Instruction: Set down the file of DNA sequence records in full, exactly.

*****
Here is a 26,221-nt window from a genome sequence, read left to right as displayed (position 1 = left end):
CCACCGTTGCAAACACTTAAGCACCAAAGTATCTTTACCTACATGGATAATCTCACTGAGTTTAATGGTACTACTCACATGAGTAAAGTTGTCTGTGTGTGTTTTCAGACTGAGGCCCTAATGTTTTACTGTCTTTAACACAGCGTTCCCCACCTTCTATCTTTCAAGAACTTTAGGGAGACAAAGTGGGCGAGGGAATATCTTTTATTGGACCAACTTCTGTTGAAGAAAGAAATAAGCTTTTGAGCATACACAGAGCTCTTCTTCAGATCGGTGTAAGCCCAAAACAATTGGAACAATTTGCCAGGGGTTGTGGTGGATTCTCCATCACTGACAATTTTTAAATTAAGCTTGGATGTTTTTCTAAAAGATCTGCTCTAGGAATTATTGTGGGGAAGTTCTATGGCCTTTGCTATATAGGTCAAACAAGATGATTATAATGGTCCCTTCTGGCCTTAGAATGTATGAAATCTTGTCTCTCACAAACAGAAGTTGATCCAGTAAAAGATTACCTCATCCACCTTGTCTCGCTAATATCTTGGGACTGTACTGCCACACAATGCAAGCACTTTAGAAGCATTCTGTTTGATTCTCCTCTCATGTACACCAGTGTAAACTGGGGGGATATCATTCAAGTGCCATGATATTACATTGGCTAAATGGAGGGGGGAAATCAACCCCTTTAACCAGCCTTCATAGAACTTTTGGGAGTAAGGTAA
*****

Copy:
Here is a 26,221-nt window from a genome sequence, read left to right as displayed (position 1 = left end):
CCACCGTTGCAAACACTTAAGCACCAAAGTATCTTTACCTACATGGATAATCTCACTGAGTTTAATGGTACTACTCACATGAGTAAAGTTGTCTGTGTGTGTTTTCAGACTGAGGCCCTAATGTTTTACTGTCTTTAACACAGCGTTCCCCACCTTCTATCTTTCAAGAACTTTAGGGAGACAAAGTGGGCGAGGGAATATCTTTTATTGGACCAACTTCTGTTGAAGAAAGAAATAAGCTTTTGAGCATACACAGAGCTCTTCTTCAGATCGGTGTAAGCCCAAAACAATTGGAACAATTTGCCAGGGGTTGTGGTGGATTCTCCATCACTGACAATTTTTAAATTAAGCTTGGATGTTTTTCTAAAAGATCTGCTCTAGGAATTATTGTGGGGAAGTTCTATGGCCTTTGCTATATAGGTCAAACAAGATGATTATAATGGTCCCTTCTGGCCTTAGAATGTATGAAATCTTGTCTCTCACAAACAGAAGTTGATCCAGTAAAAGATTACCTCATCCACCTTGTCTCGCTAATATCTTGGGACTGTACTGCCACACAATGCAAGCACTTTAGAAGCATTCTGTTTGATTCTCCTCTCATGTACACCAGTGTAAACTGGGGGGATATCATTCAAGTGCCATGATATTACATTGGCTAAATGGAGGGGGGAAATCAACCCCTTTAACCAGCCTTCATAGAACTTTTGGGAGTAAGGTAA